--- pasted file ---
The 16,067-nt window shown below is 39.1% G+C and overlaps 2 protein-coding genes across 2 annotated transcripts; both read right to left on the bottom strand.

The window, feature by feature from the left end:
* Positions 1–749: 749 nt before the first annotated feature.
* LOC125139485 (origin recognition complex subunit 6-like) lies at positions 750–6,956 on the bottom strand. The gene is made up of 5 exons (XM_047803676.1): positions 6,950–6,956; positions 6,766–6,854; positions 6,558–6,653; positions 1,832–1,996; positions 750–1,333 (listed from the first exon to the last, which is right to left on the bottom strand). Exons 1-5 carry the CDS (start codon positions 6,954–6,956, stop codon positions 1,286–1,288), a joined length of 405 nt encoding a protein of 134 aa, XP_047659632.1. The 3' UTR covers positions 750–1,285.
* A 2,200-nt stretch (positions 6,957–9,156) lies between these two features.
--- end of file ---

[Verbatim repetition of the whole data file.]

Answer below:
The 16,067-nt window shown below is 39.1% G+C and overlaps 2 protein-coding genes across 2 annotated transcripts; both read right to left on the bottom strand.

The window, feature by feature from the left end:
* Positions 1–749: 749 nt before the first annotated feature.
* LOC125139485 (origin recognition complex subunit 6-like) lies at positions 750–6,956 on the bottom strand. The gene is made up of 5 exons (XM_047803676.1): positions 6,950–6,956; positions 6,766–6,854; positions 6,558–6,653; positions 1,832–1,996; positions 750–1,333 (listed from the first exon to the last, which is right to left on the bottom strand). Exons 1-5 carry the CDS (start codon positions 6,954–6,956, stop codon positions 1,286–1,288), a joined length of 405 nt encoding a protein of 134 aa, XP_047659632.1. The 3' UTR covers positions 750–1,285.
* A 2,200-nt stretch (positions 6,957–9,156) lies between these two features.